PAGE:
Reston, VA -- http://www.sbwire.com/press-releases/sbwire-50468.htm -- 07/15/2010 -- BSI is hosting an important free webinar on July 20, 2010 at 1:00 pm ET to review the three Business Continuity Management (BCM) standards recently adopted by the Department of Homeland Security for the Voluntary Private Sector Preparedness Accreditation and Certification Program (PS-Prep).
BSI’s Product Manager for the Americas, Robert Whitcher, will provide a brief overview of three standards, BS 25999, NFPA 1600 and ASIS SPC-1, and discuss some of the similarities and differences among BS 25999, NFPA 1600 and ASIS SPC-1.
Business Continuity Management helps organizations minimize the risks involved in the event of disruption of business. With a certified BCM plan in place, businesses develop resilience and recovery strategies that protect staff, preserve the organization’s reputation and provide the ability to continue operating during the most challenging and exceptional circumstances.
To register for this free webinar, go to http://www.bsiamerica.com/bcmwebinar
According to the blurb on the registration page, "Robert Whitcher, BSI’s Product Manager for the Americas, will provide a brief overview of three standards the United States Government has chosen for their Voluntary Private Sector Preparedness Accreditation and Certification Program (PS-PREP). He will discuss some of the similarities and differences among BS 25999, NFPA 1600 and ASIS SPC-1. Come prepared to ask questions so you can determine which standard is right for your organization.
"Whitcher is the Americas Product Manager for IT Service Management (ISO/IEC 20000), Information Security Management (ISO/IEC 27001) and Business Continuity (BS 25999) at the BSI. He is an Information Security and IT professional with over 34 years experience within the IT industry and more than 24 years experience in Information Security, Privacy and Business Continuity. "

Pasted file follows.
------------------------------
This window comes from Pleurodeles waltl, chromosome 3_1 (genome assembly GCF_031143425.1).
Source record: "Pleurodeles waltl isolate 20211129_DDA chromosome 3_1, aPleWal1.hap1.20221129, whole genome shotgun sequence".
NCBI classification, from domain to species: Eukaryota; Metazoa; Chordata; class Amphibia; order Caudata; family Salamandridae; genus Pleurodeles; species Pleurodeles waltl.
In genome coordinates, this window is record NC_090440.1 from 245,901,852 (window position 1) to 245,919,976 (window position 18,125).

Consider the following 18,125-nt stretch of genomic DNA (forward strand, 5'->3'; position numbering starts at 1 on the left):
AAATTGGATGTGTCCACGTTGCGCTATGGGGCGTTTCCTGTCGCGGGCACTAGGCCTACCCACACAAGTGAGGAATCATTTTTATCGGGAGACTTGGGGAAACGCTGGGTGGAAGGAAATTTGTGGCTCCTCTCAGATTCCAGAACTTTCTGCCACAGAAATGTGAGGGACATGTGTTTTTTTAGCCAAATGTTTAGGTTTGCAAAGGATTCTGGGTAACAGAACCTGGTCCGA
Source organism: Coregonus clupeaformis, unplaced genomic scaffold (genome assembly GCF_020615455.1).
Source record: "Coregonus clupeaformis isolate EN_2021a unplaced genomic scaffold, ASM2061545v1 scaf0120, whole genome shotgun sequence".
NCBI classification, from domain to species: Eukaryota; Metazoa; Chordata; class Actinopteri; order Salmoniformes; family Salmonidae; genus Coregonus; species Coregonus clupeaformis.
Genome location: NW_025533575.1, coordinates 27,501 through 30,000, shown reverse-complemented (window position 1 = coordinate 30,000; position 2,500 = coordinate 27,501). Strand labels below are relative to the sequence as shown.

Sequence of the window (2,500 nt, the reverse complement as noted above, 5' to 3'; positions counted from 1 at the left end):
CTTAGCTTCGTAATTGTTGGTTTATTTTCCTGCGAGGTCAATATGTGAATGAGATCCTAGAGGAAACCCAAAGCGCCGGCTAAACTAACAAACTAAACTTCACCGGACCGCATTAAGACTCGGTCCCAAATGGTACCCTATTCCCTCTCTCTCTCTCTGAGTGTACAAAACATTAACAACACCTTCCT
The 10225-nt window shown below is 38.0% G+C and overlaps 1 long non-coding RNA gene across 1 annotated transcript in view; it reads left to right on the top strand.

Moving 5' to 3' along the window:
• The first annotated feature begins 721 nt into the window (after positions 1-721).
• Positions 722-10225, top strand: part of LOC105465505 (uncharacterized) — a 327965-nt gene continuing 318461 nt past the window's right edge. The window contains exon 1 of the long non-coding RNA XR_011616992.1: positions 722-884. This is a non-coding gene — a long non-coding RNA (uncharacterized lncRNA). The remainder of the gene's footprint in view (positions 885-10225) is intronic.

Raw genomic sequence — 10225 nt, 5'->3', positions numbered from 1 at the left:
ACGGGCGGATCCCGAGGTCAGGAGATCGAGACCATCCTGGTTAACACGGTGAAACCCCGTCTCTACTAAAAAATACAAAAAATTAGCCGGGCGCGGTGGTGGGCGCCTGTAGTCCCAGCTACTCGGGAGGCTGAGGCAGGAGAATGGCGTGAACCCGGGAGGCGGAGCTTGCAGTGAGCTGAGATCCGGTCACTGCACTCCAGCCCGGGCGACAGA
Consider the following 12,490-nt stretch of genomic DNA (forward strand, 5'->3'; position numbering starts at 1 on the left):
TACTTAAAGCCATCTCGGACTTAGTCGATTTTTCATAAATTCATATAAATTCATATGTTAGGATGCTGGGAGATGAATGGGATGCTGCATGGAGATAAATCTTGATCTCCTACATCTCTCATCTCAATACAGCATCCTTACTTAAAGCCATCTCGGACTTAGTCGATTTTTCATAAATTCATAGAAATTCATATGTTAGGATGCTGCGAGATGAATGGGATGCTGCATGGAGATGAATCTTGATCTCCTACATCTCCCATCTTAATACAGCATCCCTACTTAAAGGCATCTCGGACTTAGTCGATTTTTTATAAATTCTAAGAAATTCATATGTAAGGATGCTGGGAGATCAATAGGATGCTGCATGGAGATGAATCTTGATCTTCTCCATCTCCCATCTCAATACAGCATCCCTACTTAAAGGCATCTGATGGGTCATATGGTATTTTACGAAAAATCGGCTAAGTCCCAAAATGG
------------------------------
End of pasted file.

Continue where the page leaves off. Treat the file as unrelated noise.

It will be interesting to see
(a) how neutral the presentation will be
(b) if it will address enterprise risk management (vs. just IT D/R)
(c) if it will be made clear that DHS accepts NFPA 1600 and ASIS SPC-1 as well as the British BSI-25999.
Caveat: Having last looked at BS 25999-1 and -2 in draft form, I am less than enthusiastic about the British standard. My main problem with BS 25999 - and I have several issues with the document - is that the draft version failed to mention avoidance or mitigation, two key components of risk management. (It may have been corrected before the final release.)
BSI is trying very hard to turn BS 25999 into "the" business continuity management standard with an International Standards Organization ID, this despite NFPA's acceptance well beyond the borders of the United States.
The Webinar should prove interesting.
John Glenn, MBCI
Enterprise Risk Management Practitioner
Hollywood - Fort Lauderdale Florida